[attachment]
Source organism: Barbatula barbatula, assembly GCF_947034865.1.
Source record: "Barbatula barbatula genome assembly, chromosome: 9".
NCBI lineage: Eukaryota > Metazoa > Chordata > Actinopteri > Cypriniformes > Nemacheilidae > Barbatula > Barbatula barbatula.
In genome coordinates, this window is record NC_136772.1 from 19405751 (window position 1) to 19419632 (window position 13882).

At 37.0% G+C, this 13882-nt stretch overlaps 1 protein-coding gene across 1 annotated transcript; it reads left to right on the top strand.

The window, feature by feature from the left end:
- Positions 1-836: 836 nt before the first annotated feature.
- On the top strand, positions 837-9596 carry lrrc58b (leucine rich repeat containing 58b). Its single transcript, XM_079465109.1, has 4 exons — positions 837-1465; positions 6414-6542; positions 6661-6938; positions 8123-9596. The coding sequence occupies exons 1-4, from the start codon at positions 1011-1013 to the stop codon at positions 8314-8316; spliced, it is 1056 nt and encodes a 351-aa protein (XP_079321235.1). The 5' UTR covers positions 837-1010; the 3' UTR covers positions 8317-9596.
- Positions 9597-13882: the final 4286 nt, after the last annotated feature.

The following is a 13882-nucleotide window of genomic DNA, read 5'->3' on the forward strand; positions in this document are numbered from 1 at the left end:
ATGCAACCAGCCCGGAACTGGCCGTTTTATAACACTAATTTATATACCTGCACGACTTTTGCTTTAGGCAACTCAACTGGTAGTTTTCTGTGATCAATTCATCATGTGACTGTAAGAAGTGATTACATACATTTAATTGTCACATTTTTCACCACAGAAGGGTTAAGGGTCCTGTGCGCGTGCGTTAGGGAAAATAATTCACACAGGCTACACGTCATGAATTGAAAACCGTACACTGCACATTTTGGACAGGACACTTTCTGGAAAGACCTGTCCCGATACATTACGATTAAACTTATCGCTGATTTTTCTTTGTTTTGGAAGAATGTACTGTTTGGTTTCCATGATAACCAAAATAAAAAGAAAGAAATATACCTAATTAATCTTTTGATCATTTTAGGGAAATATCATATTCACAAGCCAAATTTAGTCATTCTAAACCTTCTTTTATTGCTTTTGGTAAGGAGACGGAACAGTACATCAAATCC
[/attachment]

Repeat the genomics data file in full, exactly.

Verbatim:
Source organism: Barbatula barbatula, assembly GCF_947034865.1.
Source record: "Barbatula barbatula genome assembly, chromosome: 9".
NCBI lineage: Eukaryota > Metazoa > Chordata > Actinopteri > Cypriniformes > Nemacheilidae > Barbatula > Barbatula barbatula.
In genome coordinates, this window is record NC_136772.1 from 19405751 (window position 1) to 19419632 (window position 13882).

At 37.0% G+C, this 13882-nt stretch overlaps 1 protein-coding gene across 1 annotated transcript; it reads left to right on the top strand.

The window, feature by feature from the left end:
- Positions 1-836: 836 nt before the first annotated feature.
- On the top strand, positions 837-9596 carry lrrc58b (leucine rich repeat containing 58b). Its single transcript, XM_079465109.1, has 4 exons — positions 837-1465; positions 6414-6542; positions 6661-6938; positions 8123-9596. The coding sequence occupies exons 1-4, from the start codon at positions 1011-1013 to the stop codon at positions 8314-8316; spliced, it is 1056 nt and encodes a 351-aa protein (XP_079321235.1). The 5' UTR covers positions 837-1010; the 3' UTR covers positions 8317-9596.
- Positions 9597-13882: the final 4286 nt, after the last annotated feature.

The following is a 13882-nucleotide window of genomic DNA, read 5'->3' on the forward strand; positions in this document are numbered from 1 at the left end:
ATGCAACCAGCCCGGAACTGGCCGTTTTATAACACTAATTTATATACCTGCACGACTTTTGCTTTAGGCAACTCAACTGGTAGTTTTCTGTGATCAATTCATCATGTGACTGTAAGAAGTGATTACATACATTTAATTGTCACATTTTTCACCACAGAAGGGTTAAGGGTCCTGTGCGCGTGCGTTAGGGAAAATAATTCACACAGGCTACACGTCATGAATTGAAAACCGTACACTGCACATTTTGGACAGGACACTTTCTGGAAAGACCTGTCCCGATACATTACGATTAAACTTATCGCTGATTTTTCTTTGTTTTGGAAGAATGTACTGTTTGGTTTCCATGATAACCAAAATAAAAAGAAAGAAATATACCTAATTAATCTTTTGATCATTTTAGGGAAATATCATATTCACAAGCCAAATTTAGTCATTCTAAACCTTCTTTTATTGCTTTTGGTAAGGAGACGGAACAGTACATCAAATCC